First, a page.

The Formative Power of Prayer

Yesterday I voted. Last night I watched election results. Tonight I will pray with the people of God at our Wednesday evening night of prayer and worship (7:30 to 9:00). And it’s a good thing that I am. Tonight will remind me Who is really on the throne and Whose agenda really matters, but it does more than remind. As believers, whether we are happy with the results, or disappointed, prayer forms us into a people who march to the beat of a different drummer.

Prayer forms us into a people who march to the beat of a different drummer.

Praying for our leaders doesn’t just remind us Who is really in charge, it forms us into a people who trust God because prayer is an act of trust. As an act of trust, it forms the habit of trusting. Praying for those who persecute the church is an act of love toward our enemies (Matthew 5:44). Therefore, praying for our enemies forms us into a people who love their enemies. Indeed, we cannot love our enemies without praying for them.

Praying for our enemies forms us into a people who love their enemies

In Philippians 2:5-8, we are told to have the same way of thinking as that of Christ Jesus, who in His self-emptying made Himself a slave, and became obedient to the Father all the way until the point of death. If we’ve studied the life of Jesus in the gospels, we know that Jesus’ obedience did not begin on the cross, it began in prayer. Not only are we told about Jesus’ regular habit of rising early to pray, but in Gethsemane it becomes clear that Jesus’ obedience began in prayer as He submitted to the Father’s will.

Likewise, when we pray, “Your kingdom come, your will be done in earth as it is in heaven,” we are being formed into a people who seek first His kingdom and righteousness, submitting our will to His. If we aren’t formed into a submissive people to God in prayer first, we will not achieve submissive obedience to God in the rest of life.

When we pray, “Your kingdom come, your will be done in earth as it is in heaven,” we are being formed into a people who seek first His kingdom and righteousness, submitting our will to His.

Prayer is commonly set against action in Christian conversation. “We’ve got to put feet to our prayers,” it is said. But the reality is, prayer is an act; it is the first act. It is the act from which all other acts must grow if they are actions worth taking at all. To pray is putting feet to our prayers.

After I voted yesterday, they gave me an “I voted!” sticker. I was told by my daughter that Bandit Coffee here in St. Petersburg was giving a free coffee to anyone who came in with that sticker. So I went there feeling like a kid again at the bank drive through window with the teller sending dum-dums out to the car for me and my siblings. If you come to prayer tonight and join with the church in crying out to God together, no one will give you a sticker that says, “I prayed!” And no one will offer you a free coffee the next morning because you were there. But you will be formed into the holy people whom God calls you, and calls you to be.

Love the Gospel, Live the Gospel, Advance the Gospel,

Jerry

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  • David Penley says:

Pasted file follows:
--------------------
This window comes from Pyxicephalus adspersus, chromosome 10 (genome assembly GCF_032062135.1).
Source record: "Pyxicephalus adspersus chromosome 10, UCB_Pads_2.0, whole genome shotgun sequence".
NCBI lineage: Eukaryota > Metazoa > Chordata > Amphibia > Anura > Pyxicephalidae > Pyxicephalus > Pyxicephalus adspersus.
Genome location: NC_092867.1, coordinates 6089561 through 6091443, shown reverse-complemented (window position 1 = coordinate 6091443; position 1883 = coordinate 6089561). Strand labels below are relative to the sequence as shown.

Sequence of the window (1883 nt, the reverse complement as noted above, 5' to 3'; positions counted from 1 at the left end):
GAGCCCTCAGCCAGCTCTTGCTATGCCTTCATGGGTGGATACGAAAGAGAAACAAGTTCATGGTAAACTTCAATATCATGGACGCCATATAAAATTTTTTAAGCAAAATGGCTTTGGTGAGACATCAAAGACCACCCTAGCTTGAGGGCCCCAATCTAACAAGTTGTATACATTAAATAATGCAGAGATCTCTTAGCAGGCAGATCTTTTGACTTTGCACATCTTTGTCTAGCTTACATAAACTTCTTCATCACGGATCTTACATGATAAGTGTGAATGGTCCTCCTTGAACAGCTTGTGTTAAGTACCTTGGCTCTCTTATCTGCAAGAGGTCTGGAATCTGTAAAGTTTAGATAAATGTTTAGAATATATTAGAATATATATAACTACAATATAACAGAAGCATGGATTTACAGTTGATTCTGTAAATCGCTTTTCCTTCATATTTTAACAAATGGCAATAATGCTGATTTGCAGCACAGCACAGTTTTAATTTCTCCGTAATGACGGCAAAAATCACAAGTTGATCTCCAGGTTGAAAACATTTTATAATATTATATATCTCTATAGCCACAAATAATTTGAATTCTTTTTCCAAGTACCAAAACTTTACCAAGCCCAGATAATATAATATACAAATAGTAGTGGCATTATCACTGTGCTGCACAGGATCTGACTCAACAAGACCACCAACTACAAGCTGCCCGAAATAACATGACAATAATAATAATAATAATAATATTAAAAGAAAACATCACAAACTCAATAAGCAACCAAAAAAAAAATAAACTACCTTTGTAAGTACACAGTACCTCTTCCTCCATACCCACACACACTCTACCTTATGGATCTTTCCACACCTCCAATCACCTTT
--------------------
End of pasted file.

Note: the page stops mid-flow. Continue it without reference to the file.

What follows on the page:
Great word. I needed this reminder of truth from God’s Word. I’ll be joining you guys and praying tonight with my brother and sisters in Christ here at our church in Texas. By the way – one of our faithful men always makes sure we have coffee on Wednesday evenings, and it’s free. Blessings.

    • Jerry Cisar says:

      Thank you. LOL… I should come there sometime so I can feel like a kid again! We will meet before the throne this evening!

  • Susan Trail says:

    Amen, Pastor Jerry!
    Your wisdom from the Lord is always a blessing for my soul! It’s easy to get drawn down into the negativity of politics and worldly opinions and ways. But when we are seeking the Lord first and soaking in His strength and peace, we will keep the Lord in His rightful position and reside with Him above the clamor that discourages us. Thanks for being a blessing!

  • Tom Pickering says:

    Dear Jerry,
    Feeling sad these many days with the bitter divisiveness of the people in our country. I’m hesitant to say or admit, I find it difficult to have much optimism. In my daily routine and travels, with the exception of my brothers/sisters at GCCC, I don’t see much evidence of folks turning to God. I know the reliance in God has to begin in small pieces which includes our prayers tonight, but sometimes our part feels so small. I pray: “Oh God, I believe, but help me trust in You more!”
    Your brother in Christ,
    Tom

    • Jerry Cisar says:

      I understand your feeling. We do indeed need to declare the truth of God’s reign and we demonstrate it in prayer. As one father of a young son put it to Jesus, I believe Lord help my unbelief.

  • Robert Lemp says:

    Thank you Jerry,

    I have never heard this before but it definitely rings true in my heart and encourages me in my Prayer.

    • Jerry Cisar says:

      You’re welcome. The ideas are not original with me, but they just came to me with clarity as I was contemplating them the other night.
      Grace to you.

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